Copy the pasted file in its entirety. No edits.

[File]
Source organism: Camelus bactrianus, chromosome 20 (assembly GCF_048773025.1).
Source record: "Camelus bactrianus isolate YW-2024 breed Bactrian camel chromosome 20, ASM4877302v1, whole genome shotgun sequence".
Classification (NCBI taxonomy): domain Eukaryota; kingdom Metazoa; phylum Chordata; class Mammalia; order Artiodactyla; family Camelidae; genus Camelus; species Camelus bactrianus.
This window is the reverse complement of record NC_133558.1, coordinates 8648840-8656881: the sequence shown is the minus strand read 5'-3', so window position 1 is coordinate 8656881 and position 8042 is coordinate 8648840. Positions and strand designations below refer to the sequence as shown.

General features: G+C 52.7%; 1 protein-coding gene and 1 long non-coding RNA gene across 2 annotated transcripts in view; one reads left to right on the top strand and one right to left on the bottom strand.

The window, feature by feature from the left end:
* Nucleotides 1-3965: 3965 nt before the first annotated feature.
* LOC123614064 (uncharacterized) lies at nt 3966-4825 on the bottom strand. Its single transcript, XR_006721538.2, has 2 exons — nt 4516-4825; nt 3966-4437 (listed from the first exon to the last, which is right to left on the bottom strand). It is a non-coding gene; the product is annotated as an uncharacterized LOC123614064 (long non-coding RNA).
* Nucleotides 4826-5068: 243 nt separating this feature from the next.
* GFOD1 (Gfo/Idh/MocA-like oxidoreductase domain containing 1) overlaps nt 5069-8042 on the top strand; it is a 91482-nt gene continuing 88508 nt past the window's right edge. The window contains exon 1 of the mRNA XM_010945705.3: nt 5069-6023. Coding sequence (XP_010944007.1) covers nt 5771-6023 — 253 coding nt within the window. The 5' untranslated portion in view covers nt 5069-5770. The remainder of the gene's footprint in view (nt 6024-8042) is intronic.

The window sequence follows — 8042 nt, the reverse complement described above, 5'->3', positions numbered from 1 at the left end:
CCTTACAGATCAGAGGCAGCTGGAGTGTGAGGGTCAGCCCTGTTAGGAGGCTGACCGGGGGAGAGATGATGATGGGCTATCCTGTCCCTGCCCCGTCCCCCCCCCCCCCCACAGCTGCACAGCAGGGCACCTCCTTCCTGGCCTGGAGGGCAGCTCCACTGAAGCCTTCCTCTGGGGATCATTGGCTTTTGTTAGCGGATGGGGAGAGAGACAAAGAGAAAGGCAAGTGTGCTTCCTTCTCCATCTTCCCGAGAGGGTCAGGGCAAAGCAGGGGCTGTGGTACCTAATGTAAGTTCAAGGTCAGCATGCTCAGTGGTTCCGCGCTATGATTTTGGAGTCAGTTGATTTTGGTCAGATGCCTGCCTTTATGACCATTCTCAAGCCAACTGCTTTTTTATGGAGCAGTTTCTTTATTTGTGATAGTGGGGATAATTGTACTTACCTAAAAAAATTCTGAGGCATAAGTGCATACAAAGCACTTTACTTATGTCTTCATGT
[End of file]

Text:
Source organism: Camelus bactrianus, chromosome 20 (assembly GCF_048773025.1).
Source record: "Camelus bactrianus isolate YW-2024 breed Bactrian camel chromosome 20, ASM4877302v1, whole genome shotgun sequence".
Classification (NCBI taxonomy): domain Eukaryota; kingdom Metazoa; phylum Chordata; class Mammalia; order Artiodactyla; family Camelidae; genus Camelus; species Camelus bactrianus.
This window is the reverse complement of record NC_133558.1, coordinates 8648840-8656881: the sequence shown is the minus strand read 5'-3', so window position 1 is coordinate 8656881 and position 8042 is coordinate 8648840. Positions and strand designations below refer to the sequence as shown.

General features: G+C 52.7%; 1 protein-coding gene and 1 long non-coding RNA gene across 2 annotated transcripts in view; one reads left to right on the top strand and one right to left on the bottom strand.

The window, feature by feature from the left end:
* Nucleotides 1-3965: 3965 nt before the first annotated feature.
* LOC123614064 (uncharacterized) lies at nt 3966-4825 on the bottom strand. Its single transcript, XR_006721538.2, has 2 exons — nt 4516-4825; nt 3966-4437 (listed from the first exon to the last, which is right to left on the bottom strand). It is a non-coding gene; the product is annotated as an uncharacterized LOC123614064 (long non-coding RNA).
* Nucleotides 4826-5068: 243 nt separating this feature from the next.
* GFOD1 (Gfo/Idh/MocA-like oxidoreductase domain containing 1) overlaps nt 5069-8042 on the top strand; it is a 91482-nt gene continuing 88508 nt past the window's right edge. The window contains exon 1 of the mRNA XM_010945705.3: nt 5069-6023. Coding sequence (XP_010944007.1) covers nt 5771-6023 — 253 coding nt within the window. The 5' untranslated portion in view covers nt 5069-5770. The remainder of the gene's footprint in view (nt 6024-8042) is intronic.

The window sequence follows — 8042 nt, the reverse complement described above, 5'->3', positions numbered from 1 at the left end:
CCTTACAGATCAGAGGCAGCTGGAGTGTGAGGGTCAGCCCTGTTAGGAGGCTGACCGGGGGAGAGATGATGATGGGCTATCCTGTCCCTGCCCCGTCCCCCCCCCCCCCCACAGCTGCACAGCAGGGCACCTCCTTCCTGGCCTGGAGGGCAGCTCCACTGAAGCCTTCCTCTGGGGATCATTGGCTTTTGTTAGCGGATGGGGAGAGAGACAAAGAGAAAGGCAAGTGTGCTTCCTTCTCCATCTTCCCGAGAGGGTCAGGGCAAAGCAGGGGCTGTGGTACCTAATGTAAGTTCAAGGTCAGCATGCTCAGTGGTTCCGCGCTATGATTTTGGAGTCAGTTGATTTTGGTCAGATGCCTGCCTTTATGACCATTCTCAAGCCAACTGCTTTTTTATGGAGCAGTTTCTTTATTTGTGATAGTGGGGATAATTGTACTTACCTAAAAAAATTCTGAGGCATAAGTGCATACAAAGCACTTTACTTATGTCTTCATGT